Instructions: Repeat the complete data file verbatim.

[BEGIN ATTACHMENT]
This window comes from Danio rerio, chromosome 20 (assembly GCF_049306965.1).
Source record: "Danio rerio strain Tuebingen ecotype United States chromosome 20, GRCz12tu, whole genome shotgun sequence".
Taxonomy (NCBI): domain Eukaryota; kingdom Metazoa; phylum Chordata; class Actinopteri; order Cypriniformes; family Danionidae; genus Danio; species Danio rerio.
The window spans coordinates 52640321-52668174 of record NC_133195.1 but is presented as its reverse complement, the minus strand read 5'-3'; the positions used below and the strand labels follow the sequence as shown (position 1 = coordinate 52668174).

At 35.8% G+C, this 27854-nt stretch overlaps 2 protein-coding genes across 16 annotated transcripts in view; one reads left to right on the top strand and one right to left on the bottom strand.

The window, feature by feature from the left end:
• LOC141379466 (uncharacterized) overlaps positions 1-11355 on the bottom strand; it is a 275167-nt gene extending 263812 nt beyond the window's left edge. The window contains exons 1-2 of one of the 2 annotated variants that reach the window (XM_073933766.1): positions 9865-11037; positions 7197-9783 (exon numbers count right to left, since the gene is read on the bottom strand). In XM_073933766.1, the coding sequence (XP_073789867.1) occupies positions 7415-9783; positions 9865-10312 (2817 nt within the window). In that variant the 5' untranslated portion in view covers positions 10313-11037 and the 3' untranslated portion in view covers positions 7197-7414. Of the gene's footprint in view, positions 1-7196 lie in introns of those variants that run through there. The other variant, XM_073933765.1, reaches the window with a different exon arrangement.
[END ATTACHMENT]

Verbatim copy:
This window comes from Danio rerio, chromosome 20 (assembly GCF_049306965.1).
Source record: "Danio rerio strain Tuebingen ecotype United States chromosome 20, GRCz12tu, whole genome shotgun sequence".
Taxonomy (NCBI): domain Eukaryota; kingdom Metazoa; phylum Chordata; class Actinopteri; order Cypriniformes; family Danionidae; genus Danio; species Danio rerio.
The window spans coordinates 52640321-52668174 of record NC_133195.1 but is presented as its reverse complement, the minus strand read 5'-3'; the positions used below and the strand labels follow the sequence as shown (position 1 = coordinate 52668174).

At 35.8% G+C, this 27854-nt stretch overlaps 2 protein-coding genes across 16 annotated transcripts in view; one reads left to right on the top strand and one right to left on the bottom strand.

The window, feature by feature from the left end:
• LOC141379466 (uncharacterized) overlaps positions 1-11355 on the bottom strand; it is a 275167-nt gene extending 263812 nt beyond the window's left edge. The window contains exons 1-2 of one of the 2 annotated variants that reach the window (XM_073933766.1): positions 9865-11037; positions 7197-9783 (exon numbers count right to left, since the gene is read on the bottom strand). In XM_073933766.1, the coding sequence (XP_073789867.1) occupies positions 7415-9783; positions 9865-10312 (2817 nt within the window). In that variant the 5' untranslated portion in view covers positions 10313-11037 and the 3' untranslated portion in view covers positions 7197-7414. Of the gene's footprint in view, positions 1-7196 lie in introns of those variants that run through there. The other variant, XM_073933765.1, reaches the window with a different exon arrangement.